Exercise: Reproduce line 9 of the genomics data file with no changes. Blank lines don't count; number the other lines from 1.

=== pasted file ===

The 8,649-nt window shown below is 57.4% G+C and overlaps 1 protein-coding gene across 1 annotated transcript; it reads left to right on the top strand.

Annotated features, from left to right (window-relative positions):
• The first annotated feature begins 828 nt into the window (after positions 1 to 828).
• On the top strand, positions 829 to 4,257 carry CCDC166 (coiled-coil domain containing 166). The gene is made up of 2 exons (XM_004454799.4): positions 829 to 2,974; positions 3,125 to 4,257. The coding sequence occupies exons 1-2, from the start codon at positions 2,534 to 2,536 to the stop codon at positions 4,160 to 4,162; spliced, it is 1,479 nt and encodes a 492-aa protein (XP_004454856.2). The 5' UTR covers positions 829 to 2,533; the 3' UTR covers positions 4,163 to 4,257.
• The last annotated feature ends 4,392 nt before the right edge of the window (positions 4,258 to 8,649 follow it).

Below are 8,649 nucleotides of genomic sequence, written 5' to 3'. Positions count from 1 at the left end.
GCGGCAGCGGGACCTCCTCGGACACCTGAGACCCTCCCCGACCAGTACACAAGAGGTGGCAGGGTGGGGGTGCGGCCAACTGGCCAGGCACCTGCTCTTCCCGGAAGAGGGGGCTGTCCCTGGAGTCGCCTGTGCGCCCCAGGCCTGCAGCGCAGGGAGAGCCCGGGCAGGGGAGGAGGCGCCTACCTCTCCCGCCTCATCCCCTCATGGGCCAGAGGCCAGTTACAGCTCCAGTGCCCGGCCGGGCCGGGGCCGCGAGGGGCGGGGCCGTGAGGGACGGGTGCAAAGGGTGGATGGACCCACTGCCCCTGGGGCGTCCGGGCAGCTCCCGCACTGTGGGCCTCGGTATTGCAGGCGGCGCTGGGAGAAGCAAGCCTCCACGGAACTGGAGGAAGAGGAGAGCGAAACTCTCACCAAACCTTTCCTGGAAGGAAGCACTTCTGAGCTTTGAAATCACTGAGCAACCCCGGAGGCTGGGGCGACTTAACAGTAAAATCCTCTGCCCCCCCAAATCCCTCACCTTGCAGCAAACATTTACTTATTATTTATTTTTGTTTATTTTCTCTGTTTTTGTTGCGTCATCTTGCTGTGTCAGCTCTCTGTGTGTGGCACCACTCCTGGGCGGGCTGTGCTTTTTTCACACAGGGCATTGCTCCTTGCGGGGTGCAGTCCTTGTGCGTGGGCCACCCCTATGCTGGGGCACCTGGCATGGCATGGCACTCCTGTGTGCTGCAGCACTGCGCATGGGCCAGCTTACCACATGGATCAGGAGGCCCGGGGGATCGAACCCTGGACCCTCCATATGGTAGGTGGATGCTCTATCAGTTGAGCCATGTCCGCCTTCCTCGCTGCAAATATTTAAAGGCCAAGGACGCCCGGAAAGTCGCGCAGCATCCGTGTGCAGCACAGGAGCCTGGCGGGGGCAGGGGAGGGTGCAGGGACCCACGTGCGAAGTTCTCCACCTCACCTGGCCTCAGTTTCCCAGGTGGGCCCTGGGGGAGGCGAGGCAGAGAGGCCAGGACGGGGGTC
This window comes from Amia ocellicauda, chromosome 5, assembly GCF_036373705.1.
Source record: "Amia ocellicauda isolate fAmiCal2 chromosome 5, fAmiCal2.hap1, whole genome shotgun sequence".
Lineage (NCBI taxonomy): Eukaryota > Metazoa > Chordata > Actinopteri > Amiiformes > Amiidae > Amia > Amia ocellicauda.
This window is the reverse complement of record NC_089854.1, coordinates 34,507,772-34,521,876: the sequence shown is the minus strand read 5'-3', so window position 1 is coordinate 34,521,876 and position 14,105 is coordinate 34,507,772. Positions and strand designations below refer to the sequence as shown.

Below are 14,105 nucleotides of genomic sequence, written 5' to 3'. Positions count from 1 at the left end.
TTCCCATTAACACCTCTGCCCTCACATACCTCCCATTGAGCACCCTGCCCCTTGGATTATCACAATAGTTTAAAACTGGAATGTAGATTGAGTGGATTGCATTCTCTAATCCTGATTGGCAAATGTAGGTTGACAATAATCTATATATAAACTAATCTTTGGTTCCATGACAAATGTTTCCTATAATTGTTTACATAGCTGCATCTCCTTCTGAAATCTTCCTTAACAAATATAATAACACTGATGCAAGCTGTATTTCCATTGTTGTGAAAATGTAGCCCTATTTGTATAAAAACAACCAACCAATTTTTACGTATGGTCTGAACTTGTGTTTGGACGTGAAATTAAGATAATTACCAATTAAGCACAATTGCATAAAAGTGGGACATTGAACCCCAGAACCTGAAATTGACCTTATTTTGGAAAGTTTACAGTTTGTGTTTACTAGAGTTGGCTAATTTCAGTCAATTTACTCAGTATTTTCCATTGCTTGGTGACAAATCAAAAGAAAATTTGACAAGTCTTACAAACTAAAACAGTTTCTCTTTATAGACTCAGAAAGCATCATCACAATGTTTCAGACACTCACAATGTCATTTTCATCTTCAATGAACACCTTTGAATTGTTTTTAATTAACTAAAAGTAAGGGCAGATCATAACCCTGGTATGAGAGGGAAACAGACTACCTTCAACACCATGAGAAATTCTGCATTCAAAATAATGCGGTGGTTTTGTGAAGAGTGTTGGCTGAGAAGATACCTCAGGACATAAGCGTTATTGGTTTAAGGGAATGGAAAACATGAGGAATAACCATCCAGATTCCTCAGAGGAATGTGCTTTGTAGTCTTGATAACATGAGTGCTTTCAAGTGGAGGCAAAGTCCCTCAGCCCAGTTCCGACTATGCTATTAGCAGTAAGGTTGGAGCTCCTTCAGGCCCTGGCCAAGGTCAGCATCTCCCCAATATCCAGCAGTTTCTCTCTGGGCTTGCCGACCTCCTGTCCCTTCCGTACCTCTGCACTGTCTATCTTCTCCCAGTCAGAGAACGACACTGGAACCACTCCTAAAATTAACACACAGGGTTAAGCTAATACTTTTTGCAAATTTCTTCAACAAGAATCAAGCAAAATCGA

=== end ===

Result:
Source record: "Amia ocellicauda isolate fAmiCal2 chromosome 5, fAmiCal2.hap1, whole genome shotgun sequence".